He remained so long there that he fell in love with a woman. He wanted to marry her, but by and by the tribe became suspicious of the man. Although they were blind, they started finding that this man walks in a different way, talks in a different way, knows things that they don't know. He says: "Now it is sunrise"; he says, "now the whole sky is full of stars" -- and those blind eyes could not see any star.

Slowly, slowly they found that this man had some way which was different from them. They forced him, saying: "You have to be honest with us. What is the difference between us and you? -- Because we don't see any sunrise, we don't see any sunset, and you talk about flowers and colors, and you talk about stars. Where are these things? There must be some difference between us and you."

He had to be honest with those poor blind people. He said: "I have eyes and you don't have eyes. Although you are born with eyes, a common fly here destroys the eyes before the child passes the six-month limit. I can be of much help; I can bring medical help to kill these flies and perhaps some way to cure you also, so you can see."

But they refused. They said: "We are so happy as we are, we don't want any disturbance. And as far as your marriage -- the condition is that we will have to destroy your eyes; otherwise we cannot believe a man with eyes.... You can do any harm to us and we will be absolutely vulnerable."

So they gave him time: "You can think for twelve hours. If you want to marry the woman, we will destroy your eyes. We will find them. And if you want your eyes, then you cannot live with us and you cannot marry the woman."

That night he thought many times: "What to do? These idiots don't want to be helped. They are perfectly happy in their blindness." One can understand that there will be trouble if three hundred blind people suddenly get eyes.... You see your wife and you say: "My God! This buffalo is my wife?!" And you see your own face in the mirror and you cannot believe that this is you, because you have never seen your face. Everything is going to be disturbed.

That researcher escaped in the night, dropping the whole idea of helping them, dropping the idea of getting married to the woman. His idea had been that he should get married and then take away the woman to the civilized world where she could be treated, and if he succeeded in treating her, then he could bring a medical team and treat all those three hundred people.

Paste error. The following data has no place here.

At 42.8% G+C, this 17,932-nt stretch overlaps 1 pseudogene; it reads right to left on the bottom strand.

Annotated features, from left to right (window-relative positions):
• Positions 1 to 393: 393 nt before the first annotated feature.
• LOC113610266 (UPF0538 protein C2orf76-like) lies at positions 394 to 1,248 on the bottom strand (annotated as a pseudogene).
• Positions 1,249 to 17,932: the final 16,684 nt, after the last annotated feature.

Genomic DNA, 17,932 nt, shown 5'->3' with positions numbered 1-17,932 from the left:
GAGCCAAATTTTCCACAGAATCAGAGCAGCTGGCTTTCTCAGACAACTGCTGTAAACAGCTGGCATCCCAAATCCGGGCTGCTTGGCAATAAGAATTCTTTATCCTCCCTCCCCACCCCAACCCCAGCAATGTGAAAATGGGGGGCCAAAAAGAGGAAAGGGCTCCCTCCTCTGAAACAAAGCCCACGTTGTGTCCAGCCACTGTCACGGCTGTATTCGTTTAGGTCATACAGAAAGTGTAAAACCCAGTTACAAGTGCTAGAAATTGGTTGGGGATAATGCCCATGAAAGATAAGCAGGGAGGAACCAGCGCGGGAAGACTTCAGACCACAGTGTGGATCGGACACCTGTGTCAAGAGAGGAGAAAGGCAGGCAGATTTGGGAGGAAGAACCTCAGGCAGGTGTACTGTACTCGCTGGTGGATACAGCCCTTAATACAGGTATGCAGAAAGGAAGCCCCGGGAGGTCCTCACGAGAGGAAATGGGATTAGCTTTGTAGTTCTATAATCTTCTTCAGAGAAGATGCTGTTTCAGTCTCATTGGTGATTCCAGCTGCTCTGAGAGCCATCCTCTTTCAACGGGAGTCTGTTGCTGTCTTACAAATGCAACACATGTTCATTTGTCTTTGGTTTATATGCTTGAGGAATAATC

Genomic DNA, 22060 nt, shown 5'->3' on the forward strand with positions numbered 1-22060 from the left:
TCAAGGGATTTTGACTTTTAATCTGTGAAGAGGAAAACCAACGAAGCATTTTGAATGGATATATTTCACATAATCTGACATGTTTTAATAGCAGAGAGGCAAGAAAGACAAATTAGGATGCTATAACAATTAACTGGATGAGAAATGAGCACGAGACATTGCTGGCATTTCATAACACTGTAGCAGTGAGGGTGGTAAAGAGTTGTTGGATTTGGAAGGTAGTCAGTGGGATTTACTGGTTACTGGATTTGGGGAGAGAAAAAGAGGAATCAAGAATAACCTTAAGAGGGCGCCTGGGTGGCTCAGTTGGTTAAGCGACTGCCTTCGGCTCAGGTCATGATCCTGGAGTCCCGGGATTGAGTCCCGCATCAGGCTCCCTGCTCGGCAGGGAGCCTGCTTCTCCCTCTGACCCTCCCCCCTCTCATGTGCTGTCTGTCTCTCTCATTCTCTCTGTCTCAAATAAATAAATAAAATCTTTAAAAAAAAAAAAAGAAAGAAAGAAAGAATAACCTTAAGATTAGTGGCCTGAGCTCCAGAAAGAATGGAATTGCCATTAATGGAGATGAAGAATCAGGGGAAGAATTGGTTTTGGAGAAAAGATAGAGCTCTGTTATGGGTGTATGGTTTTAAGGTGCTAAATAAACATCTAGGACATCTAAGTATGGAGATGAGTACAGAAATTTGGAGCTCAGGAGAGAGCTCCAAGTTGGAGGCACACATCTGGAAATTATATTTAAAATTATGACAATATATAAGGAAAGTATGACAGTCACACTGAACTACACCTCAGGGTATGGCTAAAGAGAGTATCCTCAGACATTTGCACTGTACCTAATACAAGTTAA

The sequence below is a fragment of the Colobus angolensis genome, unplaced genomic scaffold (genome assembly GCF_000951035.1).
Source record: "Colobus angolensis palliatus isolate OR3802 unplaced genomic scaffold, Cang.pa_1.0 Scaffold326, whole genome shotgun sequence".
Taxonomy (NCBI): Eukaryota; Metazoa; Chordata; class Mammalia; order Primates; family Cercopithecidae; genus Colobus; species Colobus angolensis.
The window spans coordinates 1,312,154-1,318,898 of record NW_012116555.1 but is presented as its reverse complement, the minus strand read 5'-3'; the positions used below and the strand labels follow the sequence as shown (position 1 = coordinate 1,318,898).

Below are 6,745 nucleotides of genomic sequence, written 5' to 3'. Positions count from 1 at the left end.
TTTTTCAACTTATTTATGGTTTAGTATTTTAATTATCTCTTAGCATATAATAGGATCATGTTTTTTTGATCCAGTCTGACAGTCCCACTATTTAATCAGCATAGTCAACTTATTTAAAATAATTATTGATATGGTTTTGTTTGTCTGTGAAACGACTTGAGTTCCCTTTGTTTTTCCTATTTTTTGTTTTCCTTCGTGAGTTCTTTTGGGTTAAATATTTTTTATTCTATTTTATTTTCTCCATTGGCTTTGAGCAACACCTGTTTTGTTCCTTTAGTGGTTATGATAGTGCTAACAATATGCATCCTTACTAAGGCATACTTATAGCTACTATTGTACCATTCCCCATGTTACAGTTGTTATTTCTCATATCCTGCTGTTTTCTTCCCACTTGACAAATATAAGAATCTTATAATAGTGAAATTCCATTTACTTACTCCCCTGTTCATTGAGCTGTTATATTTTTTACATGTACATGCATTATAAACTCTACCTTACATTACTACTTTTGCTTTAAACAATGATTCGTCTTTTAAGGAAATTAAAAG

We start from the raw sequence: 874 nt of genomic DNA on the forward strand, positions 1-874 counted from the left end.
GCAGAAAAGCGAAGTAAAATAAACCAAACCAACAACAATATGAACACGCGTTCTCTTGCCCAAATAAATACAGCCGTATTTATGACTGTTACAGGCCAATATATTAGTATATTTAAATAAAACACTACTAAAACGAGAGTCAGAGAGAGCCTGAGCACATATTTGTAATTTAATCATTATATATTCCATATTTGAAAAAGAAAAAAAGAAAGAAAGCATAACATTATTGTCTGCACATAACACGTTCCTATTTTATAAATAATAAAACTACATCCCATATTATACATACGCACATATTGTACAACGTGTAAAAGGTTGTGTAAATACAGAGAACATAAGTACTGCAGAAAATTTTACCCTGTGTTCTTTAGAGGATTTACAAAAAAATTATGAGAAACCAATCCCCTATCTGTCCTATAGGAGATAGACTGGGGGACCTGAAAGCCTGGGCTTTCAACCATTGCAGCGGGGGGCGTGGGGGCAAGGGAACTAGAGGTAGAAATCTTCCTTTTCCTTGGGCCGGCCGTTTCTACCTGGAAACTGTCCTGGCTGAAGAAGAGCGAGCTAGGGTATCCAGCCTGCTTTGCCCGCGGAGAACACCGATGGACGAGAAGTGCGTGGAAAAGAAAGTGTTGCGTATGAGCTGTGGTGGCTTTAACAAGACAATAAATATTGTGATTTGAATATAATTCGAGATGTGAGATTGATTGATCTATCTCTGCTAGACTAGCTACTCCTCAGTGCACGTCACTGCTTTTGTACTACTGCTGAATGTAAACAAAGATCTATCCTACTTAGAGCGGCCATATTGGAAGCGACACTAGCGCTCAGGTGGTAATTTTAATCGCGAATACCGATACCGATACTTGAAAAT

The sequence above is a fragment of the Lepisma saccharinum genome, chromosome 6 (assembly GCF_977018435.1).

The same is the situation with every Buddha.

He brings a new light, a new life, a new eye. But you start stoning such people. The only crime of Socrates was that he wanted to teach people how to find the truth. The only crime of al-Hillaj Mansoor was that he declared: "Ana'l haq! I myself am God" -- but he was not declaring it as part of an ego-trip, because he was saying: "You are also God, you simply don't know it. I know it."

Al-Hillaj Mansoor's case is particularly special. His teacher was Junnaid, and Junnaid said: "Mansoor, I too know I am God, but I also know the crowd will not tolerate such a declaration. You keep it within yourself; you help people to recognize that they are gods, but don't start declaring that you are God. You will not be tolerated."

But Mansoor was young. Junnaid was old and he had seen what kind of people were all around. Mansoor did not listen to him and started declaring: "I am God, and you are God also; the difference is just that you are not aware and I am aware." He was completely butchered, it cannot be called crucifixion. Jesus' crucifixion was simple. Mansoor was cut piece by piece, legs, feet, hands, eyes, tongue, head -- piece by piece he was just destroyed.

Why does it happen? These people become a danger to our consolations. They start declaring things which we are afraid to know. We don't want to know who we are, because that may disturb everything in our life. We have a settled circumference; if we know the center, we will have to change everything on the circumference. It is risky. And we are living in our misery and in our suffering, but it has become such a familiar way of living. Everybody is living in the same way -- so why take the risk?

But the presence of a man like al-Hillaj Mansoor provokes you to change your life. It irritates people, it annoys people that somebody knows more than they know. They cannot tolerate such a person. To think in this world is the most criminal act; to know in this world is to prepare for your own crucifixion.

Professor Coleman Barks has asked a question:
I feel very grateful for your enlightenment, your wisdom, your daring experiments, your life.
Thank you.
Rumi said: "I want burning, burning...." What is that burning" Shams said: "I am fire." Do you have any word on Shams? From Shams?
What do the burning and the fire have to do with my own enlightenment?

Coleman, you have asked a very dangerous question! -- Because burning has nothing to do with your enlightenment. On the path of enlightenment there is no question of burning.

But because you are in love with Mevlana Jalaluddin Rumi.... I also love the man. But you have to understand that Sufism still depends on a hypothetical God. It is not free from the hypothesis of God. And particularly Sufism has the concept of God as a woman. Love is their method -- love God as totally as possible. Now you are loving an impossible hypothesis, and totality is asked. You will feel the same kind of burning, in a more intensive way, as lovers feel on a smaller scale.

Lovers feel a certain burning in their hearts. A deep longing and desire to meet with the beloved creates that burning. To love God is bound to create a very great fire in you. You will be on fire because you have chosen as your love object something impossible; your object of love is hypothetical. You will have to weep and cry, and you will have to pray, and you will have to fast, and your mind has to continuously repeat and remember the beloved.